Update 8/8/04: I'm adding this link to the real definition of neuroecology for all of those who come to this site via search engines looking for information on neuroecology.
New Year's Eve day I was walking through UCLA's sculpture garden when I ran into my first college professor, Hartmut Walter, Professor of Biogeography. Harmut has spent over 30 years trying to answer questions like:
-- How do species persist?
-- How do they avoid extinction?
-- At what point will a species distribution area hasten extinction processes?
-- How can biogeography aid endangered species conservation?
Conserving biological diversity has always been at the heart of his research, as well as a deep interest of mine. During our discussion, Harmut shared his latest realization with me, namely that unless we include human perceptions of the natural ecology into the conservation equations, we will inevitably fail to halt species extinction. Like a true geographer, Harmut is now focused on bringing place back into biogeography.
At its core, geography is the study of place. So while economists study economic theories, economic geographers, like my graduate advisor Allen Scott, analyze economic history to understand the complexity of factors that allow certain economic regions to thrive and others to wilt.
A newly emerging discipline within geography is psychogeography. Psychogeography is concerned with the human perception of place and how it changes over time. In a way, what Hartmut is trying to do is meld psychogeography with biogeography, creating in effect, psycho-biogeography.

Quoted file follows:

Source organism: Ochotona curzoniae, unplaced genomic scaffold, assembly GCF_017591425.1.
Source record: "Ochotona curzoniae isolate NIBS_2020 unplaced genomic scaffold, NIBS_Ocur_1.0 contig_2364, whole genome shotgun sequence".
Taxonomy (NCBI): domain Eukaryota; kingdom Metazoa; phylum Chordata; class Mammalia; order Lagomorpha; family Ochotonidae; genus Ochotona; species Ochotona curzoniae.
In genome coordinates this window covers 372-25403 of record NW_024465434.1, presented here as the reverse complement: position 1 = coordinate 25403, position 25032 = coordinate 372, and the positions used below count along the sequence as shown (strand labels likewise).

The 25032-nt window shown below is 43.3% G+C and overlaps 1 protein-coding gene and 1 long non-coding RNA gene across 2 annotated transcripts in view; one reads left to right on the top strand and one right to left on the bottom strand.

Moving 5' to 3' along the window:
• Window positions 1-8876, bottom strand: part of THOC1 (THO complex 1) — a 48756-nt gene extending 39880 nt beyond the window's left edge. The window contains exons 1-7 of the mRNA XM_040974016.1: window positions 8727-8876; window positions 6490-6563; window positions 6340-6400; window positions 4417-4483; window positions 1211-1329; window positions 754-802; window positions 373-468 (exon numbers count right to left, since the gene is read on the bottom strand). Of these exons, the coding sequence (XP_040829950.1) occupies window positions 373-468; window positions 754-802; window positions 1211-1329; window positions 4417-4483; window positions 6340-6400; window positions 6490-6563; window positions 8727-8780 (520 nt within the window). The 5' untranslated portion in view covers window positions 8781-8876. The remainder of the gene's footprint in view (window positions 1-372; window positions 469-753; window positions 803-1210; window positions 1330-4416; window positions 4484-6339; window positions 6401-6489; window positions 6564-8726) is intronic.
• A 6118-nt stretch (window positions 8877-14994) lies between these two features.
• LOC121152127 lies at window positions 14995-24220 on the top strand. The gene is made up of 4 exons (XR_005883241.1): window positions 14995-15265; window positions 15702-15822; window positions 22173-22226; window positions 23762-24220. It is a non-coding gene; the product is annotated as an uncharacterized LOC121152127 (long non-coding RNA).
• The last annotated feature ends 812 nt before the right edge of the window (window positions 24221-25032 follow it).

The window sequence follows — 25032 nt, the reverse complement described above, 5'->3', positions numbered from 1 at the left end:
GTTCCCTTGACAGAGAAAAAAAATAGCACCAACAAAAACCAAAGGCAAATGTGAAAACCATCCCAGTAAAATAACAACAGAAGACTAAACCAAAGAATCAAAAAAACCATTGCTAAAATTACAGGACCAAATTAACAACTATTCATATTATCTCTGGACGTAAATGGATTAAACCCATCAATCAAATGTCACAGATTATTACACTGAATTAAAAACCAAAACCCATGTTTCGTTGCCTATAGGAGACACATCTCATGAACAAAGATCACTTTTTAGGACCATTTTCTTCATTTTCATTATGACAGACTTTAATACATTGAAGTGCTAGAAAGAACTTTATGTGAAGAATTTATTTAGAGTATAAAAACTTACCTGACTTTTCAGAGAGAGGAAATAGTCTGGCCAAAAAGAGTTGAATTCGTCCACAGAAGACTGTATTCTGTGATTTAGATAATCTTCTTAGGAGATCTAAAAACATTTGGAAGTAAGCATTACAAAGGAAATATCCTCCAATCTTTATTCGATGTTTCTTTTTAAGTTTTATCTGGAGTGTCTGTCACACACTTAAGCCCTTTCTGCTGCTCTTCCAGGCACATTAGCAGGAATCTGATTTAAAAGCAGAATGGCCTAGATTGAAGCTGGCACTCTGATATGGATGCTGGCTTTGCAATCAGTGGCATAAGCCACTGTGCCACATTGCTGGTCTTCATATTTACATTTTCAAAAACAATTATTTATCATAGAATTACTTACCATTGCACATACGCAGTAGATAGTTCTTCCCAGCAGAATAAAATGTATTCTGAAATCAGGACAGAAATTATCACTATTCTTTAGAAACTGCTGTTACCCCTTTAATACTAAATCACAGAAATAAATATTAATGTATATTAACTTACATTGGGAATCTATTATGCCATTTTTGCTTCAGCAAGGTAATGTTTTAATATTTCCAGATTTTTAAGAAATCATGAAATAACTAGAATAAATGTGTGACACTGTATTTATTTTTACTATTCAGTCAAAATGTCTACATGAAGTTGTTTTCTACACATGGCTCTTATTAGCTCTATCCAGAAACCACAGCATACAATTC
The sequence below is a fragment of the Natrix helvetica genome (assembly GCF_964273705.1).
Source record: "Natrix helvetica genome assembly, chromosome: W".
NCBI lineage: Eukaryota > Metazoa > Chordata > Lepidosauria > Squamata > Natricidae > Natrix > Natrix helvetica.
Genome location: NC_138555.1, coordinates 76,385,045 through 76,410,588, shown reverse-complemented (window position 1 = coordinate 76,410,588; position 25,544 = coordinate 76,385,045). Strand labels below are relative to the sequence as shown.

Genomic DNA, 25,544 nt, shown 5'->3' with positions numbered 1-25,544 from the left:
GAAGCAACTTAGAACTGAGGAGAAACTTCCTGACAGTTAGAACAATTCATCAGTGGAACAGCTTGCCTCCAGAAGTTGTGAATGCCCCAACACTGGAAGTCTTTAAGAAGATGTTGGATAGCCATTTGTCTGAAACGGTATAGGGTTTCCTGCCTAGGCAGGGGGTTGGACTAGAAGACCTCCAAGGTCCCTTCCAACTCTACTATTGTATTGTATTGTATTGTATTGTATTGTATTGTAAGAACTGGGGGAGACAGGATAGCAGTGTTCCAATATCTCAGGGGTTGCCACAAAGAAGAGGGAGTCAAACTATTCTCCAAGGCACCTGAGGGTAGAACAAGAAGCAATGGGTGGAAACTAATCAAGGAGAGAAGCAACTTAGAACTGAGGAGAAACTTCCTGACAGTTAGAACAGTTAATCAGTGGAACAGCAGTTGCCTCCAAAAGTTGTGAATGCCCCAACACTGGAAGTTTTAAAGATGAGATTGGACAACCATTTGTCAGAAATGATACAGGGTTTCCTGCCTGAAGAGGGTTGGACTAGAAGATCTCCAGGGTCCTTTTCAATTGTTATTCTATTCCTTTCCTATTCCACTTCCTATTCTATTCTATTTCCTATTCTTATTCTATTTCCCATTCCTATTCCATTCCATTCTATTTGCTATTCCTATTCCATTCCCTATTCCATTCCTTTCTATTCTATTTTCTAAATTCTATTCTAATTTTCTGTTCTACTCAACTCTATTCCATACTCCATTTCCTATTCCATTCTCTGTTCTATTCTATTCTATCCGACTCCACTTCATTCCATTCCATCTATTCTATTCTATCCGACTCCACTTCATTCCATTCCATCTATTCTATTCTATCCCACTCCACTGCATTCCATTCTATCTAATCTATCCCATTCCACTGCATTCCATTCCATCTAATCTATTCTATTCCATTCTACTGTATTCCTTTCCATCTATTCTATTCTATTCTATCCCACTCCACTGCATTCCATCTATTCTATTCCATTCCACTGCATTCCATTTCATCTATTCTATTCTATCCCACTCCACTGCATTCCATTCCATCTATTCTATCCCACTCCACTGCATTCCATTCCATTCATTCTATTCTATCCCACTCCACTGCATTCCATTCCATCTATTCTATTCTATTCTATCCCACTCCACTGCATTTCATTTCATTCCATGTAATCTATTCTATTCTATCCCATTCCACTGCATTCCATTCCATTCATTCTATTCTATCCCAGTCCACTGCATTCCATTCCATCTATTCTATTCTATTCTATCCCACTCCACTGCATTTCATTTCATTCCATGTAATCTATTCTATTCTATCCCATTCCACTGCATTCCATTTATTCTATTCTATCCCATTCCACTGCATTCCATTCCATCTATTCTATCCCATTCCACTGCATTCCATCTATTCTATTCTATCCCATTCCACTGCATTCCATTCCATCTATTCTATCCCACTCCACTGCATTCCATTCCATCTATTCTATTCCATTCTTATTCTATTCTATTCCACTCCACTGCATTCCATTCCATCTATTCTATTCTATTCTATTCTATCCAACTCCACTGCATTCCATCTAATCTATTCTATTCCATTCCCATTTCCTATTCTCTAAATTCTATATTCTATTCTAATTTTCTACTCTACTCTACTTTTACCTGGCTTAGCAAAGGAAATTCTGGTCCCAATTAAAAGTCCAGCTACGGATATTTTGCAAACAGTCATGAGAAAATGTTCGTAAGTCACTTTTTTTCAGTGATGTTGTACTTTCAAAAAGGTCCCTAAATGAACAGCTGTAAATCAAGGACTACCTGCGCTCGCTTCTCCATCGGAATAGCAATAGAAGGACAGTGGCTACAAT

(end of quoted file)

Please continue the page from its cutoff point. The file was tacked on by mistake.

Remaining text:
As I sat through the neuroesthetics conference last weekend, I was thinking of my conversation with Harmut and realized that there was a further step that needs to be taken in order to bring humans into the conservation solution.
Whereas neuroesthetics uses the latest brain imaging and genetic analysis techniques to understand the neural basis of artistic creativity and achievement, the same techniques could be used to get a more scientific understanding of our perception of nature. And that's when I thought of the term, neuroecology.
Neuroecology uses neurotechnology to understand the neural basis of our perception and appreciation of the natural world.
As I thanked him that day for the rigorous introductory course in biogeography that he put me through, I was grateful for having crossed paths with him when I did. Biogeography solidified my basic understanding of ecological principles.
Update: Photo of Harmut and I this day (taken by my friend Ross)